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13

March, 2018

Analysis
Diversity
Movies

The FiveThirtyEight feature The Next Bechdel Test is a wonderful piece of data journalism that we found inspirational, and a great jumping off point for us to use FLIQ to extend this work. We’re going to dramatically increase the scope of this analysis from 50 movies to over 1,900, analyze the trend over time and highlight the data gaps that still exist so that we can more clearly understand what the data does and does not tell us about gender balance in movies.

FiveThirtyEight is pretty much the best in the business and so rather than an indictment of their work – this is more instructive of the state of most things from a data quality and coverage standpoint. Great and complete data is really hard, and this is especially the case in movies. If you want to get a sense of how: try looking up the budget for Balls of Fury sometime, or search for ‘Justice Smith’ on IMDB.

Background

Let’s start with the FiveThirtyEight article itself, which is highly encouraged reading. But if you haven’t, here is an incredibly reductive summary:

1. Bechdel test is an OK measure of gender balance in movies.
2. Bechdel test is a low bar and certainly not meant as a comprehensive measure.
3. 50 top-earning 2016 movies were selected for this feature.
4. Of these 50 movies: 32 pass the Bechdel test and 18 fail.
5. Using a panel, 12 additional tests were developed and these 50 movies were scored on them.
6. Results summary for every test:

Pass percentage for the 50 FiveThirtyEight movies for every ‘Next Bechdel Test’

6. Conclusion:
► Test or metric isn’t everything
► Setting meaningful goal is very difficult
► Information is imperfect in any case
► Trend is clear, there is a significant gender imbalance in movies
► Speaks to selection bias, power dynamics
► We have ways to go in understanding and addressing

That is thoughtful, and intellectually honest work. The conclusion is especially well stated. However, as is often the case with small sample sizes, we have more questions than answers at this stage. For instance, how is female participation rate changing over time? Is it different in lower-budget movies not covered in the initial analysis? And, how complete is the actor and crew data that the original feature was based on?

FiveThirtyEight Data Check

1. A sample of the top 50 earning movies from one year is very limited:
  a. Represents 80% of total Box Office revenue made that year – OK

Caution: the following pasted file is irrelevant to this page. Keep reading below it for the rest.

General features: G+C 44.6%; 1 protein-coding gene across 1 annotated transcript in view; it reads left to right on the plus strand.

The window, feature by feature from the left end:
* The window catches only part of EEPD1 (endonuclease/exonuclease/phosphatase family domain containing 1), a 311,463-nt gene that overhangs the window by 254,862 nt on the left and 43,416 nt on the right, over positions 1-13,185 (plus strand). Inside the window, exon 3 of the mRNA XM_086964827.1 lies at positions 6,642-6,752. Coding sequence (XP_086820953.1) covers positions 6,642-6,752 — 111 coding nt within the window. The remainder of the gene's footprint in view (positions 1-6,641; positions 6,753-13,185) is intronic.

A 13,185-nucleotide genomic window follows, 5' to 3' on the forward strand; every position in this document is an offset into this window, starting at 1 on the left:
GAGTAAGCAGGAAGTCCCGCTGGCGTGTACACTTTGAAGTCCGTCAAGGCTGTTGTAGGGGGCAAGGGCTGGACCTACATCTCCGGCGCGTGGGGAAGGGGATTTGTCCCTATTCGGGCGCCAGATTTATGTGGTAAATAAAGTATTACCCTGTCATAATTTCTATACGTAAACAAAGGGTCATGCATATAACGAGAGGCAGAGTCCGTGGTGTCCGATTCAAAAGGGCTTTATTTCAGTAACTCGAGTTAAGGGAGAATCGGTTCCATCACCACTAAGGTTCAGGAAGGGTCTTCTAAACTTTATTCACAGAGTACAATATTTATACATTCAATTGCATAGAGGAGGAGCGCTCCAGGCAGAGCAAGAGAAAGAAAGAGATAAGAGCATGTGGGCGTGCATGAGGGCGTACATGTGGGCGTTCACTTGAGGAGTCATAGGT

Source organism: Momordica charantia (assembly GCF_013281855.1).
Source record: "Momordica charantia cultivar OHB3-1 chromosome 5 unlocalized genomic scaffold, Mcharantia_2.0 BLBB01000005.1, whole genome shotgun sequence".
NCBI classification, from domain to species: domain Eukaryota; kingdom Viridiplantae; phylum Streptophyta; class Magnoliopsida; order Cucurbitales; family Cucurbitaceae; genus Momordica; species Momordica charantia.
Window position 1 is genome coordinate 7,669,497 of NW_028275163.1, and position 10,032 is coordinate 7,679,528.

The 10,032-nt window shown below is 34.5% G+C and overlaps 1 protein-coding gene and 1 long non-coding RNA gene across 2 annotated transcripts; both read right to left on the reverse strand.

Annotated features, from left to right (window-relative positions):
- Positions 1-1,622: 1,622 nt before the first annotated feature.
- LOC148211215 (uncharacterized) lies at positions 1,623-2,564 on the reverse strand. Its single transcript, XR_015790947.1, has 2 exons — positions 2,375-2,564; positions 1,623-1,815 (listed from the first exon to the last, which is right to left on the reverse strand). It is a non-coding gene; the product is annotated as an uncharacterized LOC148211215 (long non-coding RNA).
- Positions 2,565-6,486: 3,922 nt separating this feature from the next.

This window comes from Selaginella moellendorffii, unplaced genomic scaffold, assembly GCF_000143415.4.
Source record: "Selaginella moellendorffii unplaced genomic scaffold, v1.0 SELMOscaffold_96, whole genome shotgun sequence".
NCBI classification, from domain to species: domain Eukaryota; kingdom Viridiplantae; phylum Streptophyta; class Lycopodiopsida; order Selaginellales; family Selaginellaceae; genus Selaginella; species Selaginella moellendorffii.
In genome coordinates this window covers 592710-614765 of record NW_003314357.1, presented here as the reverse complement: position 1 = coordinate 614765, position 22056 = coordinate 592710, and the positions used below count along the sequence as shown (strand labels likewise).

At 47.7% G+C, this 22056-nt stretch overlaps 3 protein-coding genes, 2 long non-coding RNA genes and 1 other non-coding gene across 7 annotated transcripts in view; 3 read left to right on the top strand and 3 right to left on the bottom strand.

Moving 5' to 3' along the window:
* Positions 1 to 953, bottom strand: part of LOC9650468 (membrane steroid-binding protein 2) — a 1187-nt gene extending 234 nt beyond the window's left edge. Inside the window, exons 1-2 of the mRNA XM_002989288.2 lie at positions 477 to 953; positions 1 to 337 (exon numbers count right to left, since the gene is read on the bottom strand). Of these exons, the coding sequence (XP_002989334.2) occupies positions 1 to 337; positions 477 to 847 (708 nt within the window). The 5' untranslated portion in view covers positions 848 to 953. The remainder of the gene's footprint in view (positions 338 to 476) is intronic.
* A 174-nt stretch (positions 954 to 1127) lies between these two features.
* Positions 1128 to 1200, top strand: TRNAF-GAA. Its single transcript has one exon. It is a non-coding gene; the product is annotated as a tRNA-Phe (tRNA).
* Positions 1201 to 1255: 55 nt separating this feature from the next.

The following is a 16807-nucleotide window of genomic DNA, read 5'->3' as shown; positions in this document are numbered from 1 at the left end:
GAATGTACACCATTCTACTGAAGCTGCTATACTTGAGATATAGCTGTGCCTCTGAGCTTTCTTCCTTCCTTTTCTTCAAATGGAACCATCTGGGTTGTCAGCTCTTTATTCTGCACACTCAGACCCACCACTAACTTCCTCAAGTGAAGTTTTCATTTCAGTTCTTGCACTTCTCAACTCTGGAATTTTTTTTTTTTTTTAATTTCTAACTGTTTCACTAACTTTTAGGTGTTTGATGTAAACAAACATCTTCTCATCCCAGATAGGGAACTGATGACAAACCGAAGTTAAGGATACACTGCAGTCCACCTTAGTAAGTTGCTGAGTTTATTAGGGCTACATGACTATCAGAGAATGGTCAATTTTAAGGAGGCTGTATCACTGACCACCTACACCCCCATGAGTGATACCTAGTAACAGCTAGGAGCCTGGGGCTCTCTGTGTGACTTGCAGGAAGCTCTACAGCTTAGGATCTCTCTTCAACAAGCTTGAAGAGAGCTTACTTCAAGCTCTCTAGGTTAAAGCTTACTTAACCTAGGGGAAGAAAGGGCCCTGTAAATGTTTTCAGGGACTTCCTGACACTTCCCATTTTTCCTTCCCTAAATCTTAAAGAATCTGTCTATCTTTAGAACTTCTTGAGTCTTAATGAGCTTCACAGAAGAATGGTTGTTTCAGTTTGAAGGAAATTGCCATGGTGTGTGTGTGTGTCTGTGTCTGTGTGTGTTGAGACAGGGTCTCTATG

b. Represents 30% of major releases that year – Not Great
  c. One year may be outlier in either direction and doesn’t show movement – Bad

2. The person data for these 50 movies is incomplete:
  a. For actors, coverage is good with an average of 40 actors per movie – Good
  b. For the crew, it is so incomplete we thought there was a mistake when we first saw the data – Bad

Count of crew members by movie in the FiveThirtyEight sample, suspecting this is an issue with the data file

We should stress that getting Great Data, especially in the movie space is like achieving the speed of light: entirely theoretical and all you can really hope for is to get close. But we can build on the foundation FiveThirtyEight laid down by bringing to bear the data collected by FLIQ.

Extending FiveThirtyEight Data

1. We are able to create a sample of 1,973 movies that cover major releases 2005-2018
  a. Represents 98% of total box office revenue over that time – Good
  b. Represents 99% of wide releases over that time – Good
  c. Multi-year sample, we should be able to see trends – Good

2. Person data:
  a. For the 50 movie overlap, we have 15% more actors mapped – Good
  b. If we assume the public FiveThirtyEight crew file is busted, we’re adding about 10% more crew – OK

To get a sense of our data coverage, the dashboard screenshot below illustrates the total number of players mapped for every movie (green bars), and the percent gender we have mapped for those players.

Overview of the data coverage for this article. Green lines are total people in each movie.

Note that currently, we are unable to confidently map the gender for 25% of our players. This is a work in progress, but we do know that this unknown population leans disproportionately female. This means that for all the figures cited below we are likely underestimating the % of women by ~5%.

The Next Bechdel Test(s) – As Tests

One of the things that we liked about the introduction of so many tests by FiveThirtyEight is that it highlights how inadequate a single test is. Gender balance, and more broadly diversity, is a complex and nuanced subject. By looking at it through multiple facets we do get a better sense of the underlying dynamics. This is good.

The challenging part, from an analysis standpoint, is that these tests are highly varied in how quantitative vs qualitative they are. This is reflective of the subjectivity of original Bechdel test (check out the discussion if The Dark Knight Rises passes the test sometime, hint: it does not) and of analyzing movies in general. Some things we can measure quantitatively (how many women are in the production?), and some things are more judgment calls (does the primary female character cause a problem for the male protagonist?). It’s a spectrum, and both kinds of questions are informative, but one kind is easier to get more answers for faster. And ‘more answers faster’ is a good place to start =)

Here is how the tests stack from this perspective:

Here you can clearly see the tension of “what we want to know” vs “what we are able to know” playing out, which is really at the center of most good analysis. For our purposes in this post, we’re going to focus on the tests we’re able to address most readily: UPHOLD and KOEZE-DOTTLE.